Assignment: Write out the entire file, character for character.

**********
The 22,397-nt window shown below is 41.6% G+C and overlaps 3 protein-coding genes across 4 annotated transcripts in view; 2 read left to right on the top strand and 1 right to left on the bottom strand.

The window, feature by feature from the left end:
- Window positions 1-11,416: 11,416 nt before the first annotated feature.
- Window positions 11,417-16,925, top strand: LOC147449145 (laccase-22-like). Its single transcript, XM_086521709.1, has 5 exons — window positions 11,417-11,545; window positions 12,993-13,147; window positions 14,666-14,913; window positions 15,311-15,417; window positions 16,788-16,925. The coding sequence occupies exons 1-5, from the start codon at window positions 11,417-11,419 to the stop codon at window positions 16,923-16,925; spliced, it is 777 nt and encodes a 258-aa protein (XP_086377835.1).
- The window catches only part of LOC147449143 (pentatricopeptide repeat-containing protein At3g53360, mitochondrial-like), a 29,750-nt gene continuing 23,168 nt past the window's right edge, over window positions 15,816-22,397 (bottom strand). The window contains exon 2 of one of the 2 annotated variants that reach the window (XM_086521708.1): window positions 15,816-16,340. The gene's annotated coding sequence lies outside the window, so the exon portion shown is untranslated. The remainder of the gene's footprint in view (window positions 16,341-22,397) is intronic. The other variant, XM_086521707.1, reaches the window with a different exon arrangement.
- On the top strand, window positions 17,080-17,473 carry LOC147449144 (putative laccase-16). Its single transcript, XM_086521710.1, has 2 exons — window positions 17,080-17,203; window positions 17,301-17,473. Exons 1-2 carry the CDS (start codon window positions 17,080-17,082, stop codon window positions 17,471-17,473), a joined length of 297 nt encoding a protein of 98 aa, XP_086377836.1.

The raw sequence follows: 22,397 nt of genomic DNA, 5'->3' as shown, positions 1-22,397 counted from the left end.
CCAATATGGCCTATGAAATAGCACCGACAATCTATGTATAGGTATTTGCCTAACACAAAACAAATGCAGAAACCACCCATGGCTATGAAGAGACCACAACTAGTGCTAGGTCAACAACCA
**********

The 22,397-nt window shown below is 41.6% G+C and overlaps 3 protein-coding genes across 4 annotated transcripts in view; 2 read left to right on the top strand and 1 right to left on the bottom strand.

The window, feature by feature from the left end:
- Window positions 1-11,416: 11,416 nt before the first annotated feature.
- Window positions 11,417-16,925, top strand: LOC147449145 (laccase-22-like). Its single transcript, XM_086521709.1, has 5 exons — window positions 11,417-11,545; window positions 12,993-13,147; window positions 14,666-14,913; window positions 15,311-15,417; window positions 16,788-16,925. The coding sequence occupies exons 1-5, from the start codon at window positions 11,417-11,419 to the stop codon at window positions 16,923-16,925; spliced, it is 777 nt and encodes a 258-aa protein (XP_086377835.1).
- The window catches only part of LOC147449143 (pentatricopeptide repeat-containing protein At3g53360, mitochondrial-like), a 29,750-nt gene continuing 23,168 nt past the window's right edge, over window positions 15,816-22,397 (bottom strand). The window contains exon 2 of one of the 2 annotated variants that reach the window (XM_086521708.1): window positions 15,816-16,340. The gene's annotated coding sequence lies outside the window, so the exon portion shown is untranslated. The remainder of the gene's footprint in view (window positions 16,341-22,397) is intronic. The other variant, XM_086521707.1, reaches the window with a different exon arrangement.
- On the top strand, window positions 17,080-17,473 carry LOC147449144 (putative laccase-16). Its single transcript, XM_086521710.1, has 2 exons — window positions 17,080-17,203; window positions 17,301-17,473. Exons 1-2 carry the CDS (start codon window positions 17,080-17,082, stop codon window positions 17,471-17,473), a joined length of 297 nt encoding a protein of 98 aa, XP_086377836.1.

The raw sequence follows: 22,397 nt of genomic DNA, 5'->3' as shown, positions 1-22,397 counted from the left end.
CCAATATGGCCTATGAAATAGCACCGACAATCTATGTATAGGTATTTGCCTAACACAAAACAAATGCAGAAACCACCCATGGCTATGAAGAGACCACAACTAGTGCTAGGTCAACAACCA